Founded in 1990, the program helps to identify and address issues that could arise from genetic research that impacts people, families, and communities. 23andMe has engaged with the ELSI community since our founding. The framework guides our work on the Populations Collaborations Program, which has involved research collaborations in Angola, Madagascar, Honduras, and the Democratic Republic of the Congo, among other locales.

The framework was developed for 23andMe’s purposes, but Emily and Anjali are actively seeking feedback. They’ve reached out to scientists, bioethicists, non-academics, and the communities impacted by our international research. Ultimately, they hope the framework will inform other genetic research in underrepresented populations. In turn, it could help expand the impact and the benefit of that research.   

Emily and Anjali built the framework by first identifying the key stakeholders who should have a say in how the research is conducted. The stakeholders they identified include the local community being studied, the research participants, and the local scientists and regulatory bodies and their institutions. 

They also shared some of the core principles of the framework we developed: 

  • The first pillar of the framework is a commitment to: build and maintain long-term relationships with each of these groups, before, during, and after the research takes place
  • The second pillar is to, through these interactions, derive local, historical, social, political, and economic context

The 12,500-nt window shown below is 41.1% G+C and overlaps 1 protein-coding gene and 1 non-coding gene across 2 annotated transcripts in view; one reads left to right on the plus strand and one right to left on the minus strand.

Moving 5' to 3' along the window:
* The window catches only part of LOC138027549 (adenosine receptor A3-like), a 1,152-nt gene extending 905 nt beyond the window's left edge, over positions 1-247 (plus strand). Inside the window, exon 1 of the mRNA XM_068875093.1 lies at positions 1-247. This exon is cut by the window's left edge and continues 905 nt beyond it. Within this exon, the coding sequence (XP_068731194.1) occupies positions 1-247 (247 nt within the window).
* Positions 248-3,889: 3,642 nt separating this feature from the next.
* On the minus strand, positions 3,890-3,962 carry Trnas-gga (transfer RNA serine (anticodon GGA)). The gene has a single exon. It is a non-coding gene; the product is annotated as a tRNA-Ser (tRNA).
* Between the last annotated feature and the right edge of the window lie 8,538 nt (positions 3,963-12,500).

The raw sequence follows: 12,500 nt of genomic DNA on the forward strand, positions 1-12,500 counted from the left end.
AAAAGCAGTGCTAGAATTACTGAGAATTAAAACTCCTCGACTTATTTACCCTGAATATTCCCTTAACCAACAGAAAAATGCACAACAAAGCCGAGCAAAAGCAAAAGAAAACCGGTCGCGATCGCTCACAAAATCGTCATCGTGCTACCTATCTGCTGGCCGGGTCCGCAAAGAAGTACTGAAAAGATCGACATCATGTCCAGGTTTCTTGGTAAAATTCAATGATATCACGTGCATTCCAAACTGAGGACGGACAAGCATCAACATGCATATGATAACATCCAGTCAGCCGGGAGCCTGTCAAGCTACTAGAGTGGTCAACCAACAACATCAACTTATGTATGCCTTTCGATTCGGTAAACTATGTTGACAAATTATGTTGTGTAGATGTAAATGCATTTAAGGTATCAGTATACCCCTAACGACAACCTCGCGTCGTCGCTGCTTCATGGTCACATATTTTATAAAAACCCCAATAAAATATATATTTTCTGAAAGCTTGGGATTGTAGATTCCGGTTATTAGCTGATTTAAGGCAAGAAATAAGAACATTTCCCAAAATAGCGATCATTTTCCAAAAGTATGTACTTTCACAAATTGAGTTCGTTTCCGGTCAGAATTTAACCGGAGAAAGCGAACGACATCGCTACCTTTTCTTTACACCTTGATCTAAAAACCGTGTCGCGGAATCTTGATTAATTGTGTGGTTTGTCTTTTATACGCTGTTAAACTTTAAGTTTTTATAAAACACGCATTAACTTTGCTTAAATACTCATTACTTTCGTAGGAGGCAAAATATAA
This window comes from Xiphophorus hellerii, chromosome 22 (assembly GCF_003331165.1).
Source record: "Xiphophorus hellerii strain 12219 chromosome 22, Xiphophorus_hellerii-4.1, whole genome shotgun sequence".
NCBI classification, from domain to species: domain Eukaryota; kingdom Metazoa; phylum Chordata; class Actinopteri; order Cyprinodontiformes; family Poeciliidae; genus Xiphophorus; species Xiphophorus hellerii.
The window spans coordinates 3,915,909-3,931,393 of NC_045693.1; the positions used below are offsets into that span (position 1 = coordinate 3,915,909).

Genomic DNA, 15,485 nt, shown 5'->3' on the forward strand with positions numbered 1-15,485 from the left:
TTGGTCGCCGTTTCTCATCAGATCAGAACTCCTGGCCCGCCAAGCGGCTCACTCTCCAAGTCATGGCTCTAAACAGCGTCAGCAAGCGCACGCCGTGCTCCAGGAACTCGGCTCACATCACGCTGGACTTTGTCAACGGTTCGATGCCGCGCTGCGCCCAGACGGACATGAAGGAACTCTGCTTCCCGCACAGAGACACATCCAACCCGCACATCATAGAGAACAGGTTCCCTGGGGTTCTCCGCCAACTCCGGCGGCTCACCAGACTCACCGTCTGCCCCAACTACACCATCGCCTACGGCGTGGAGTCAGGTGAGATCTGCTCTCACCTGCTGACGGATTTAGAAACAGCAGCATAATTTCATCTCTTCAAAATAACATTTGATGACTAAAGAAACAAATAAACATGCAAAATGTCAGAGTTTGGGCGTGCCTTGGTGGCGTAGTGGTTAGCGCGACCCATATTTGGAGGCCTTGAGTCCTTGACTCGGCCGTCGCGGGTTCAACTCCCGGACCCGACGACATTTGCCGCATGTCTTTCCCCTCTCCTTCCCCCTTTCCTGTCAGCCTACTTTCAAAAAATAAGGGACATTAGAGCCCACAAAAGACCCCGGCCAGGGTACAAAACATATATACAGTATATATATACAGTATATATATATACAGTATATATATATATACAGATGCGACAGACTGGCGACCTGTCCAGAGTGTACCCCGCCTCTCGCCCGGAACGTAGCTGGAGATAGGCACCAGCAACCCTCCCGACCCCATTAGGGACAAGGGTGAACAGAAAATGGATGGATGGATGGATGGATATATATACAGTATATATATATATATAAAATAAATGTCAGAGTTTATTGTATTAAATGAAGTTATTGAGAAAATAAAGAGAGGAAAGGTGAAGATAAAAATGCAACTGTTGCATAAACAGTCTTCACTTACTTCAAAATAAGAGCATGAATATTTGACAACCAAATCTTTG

• The third pillar is a commitment to developing all aspects and plans for the research in collaboration with key stakeholders so they have a say in how the research is conducted and how their data are used. The hope is that these groups inform all aspects of the research. For example:
    • They help develop educational materials to explain the research and the informed consent. 
    • They communicate potential risks to the individual and community being studied and help develop the plans to minimize these
    • They help develop plans for the research data and samples to be sure that they collected, used, and stored according to community preferences
    • They help identify opportunities to maximize benefits to be shared with the local community, including supporting local scientists 
    • They help identify the best way to give research results back to the people who participated.

These simple principles have not always been followed by western researchers working among underrepresented populations. Language and cultural barriers, the lack of access to technology or education, can further compound the problem.

In working with our collaborators, 23andMe made sure our researchers engaged with local academic institutions and local communities before, during and after their work. We and our collaborators worked with local groups to ensure that community members fully understood the risks and benefits of participating in research. For some of our collaboration projects, 23andMe has created scholarships for local community members, given out community benefit grants, and provided assistance to local scientific institutions.

Behind Every Data Point

Ethics, rules, and regulations are important, but probably what is most important at 23andMe is our culture. 

At the core of 23andMe is the idea that behind every data point is a human being. And that research participants are not subjects, but people who belong to communities and populations and deserve to have a voice in research. 

That culture is what overlays all the work we do. As our research has expanded to include collaborations with scientists working with remote and underrepresented populations around the world, new issues can pop up. But it’s our culture, built on a respect for people, and approaches developed by our Research Team, that helps guide us. Maintaining that integrity promotes trust and support for the research we do that can also benefit people living in those understudied communities.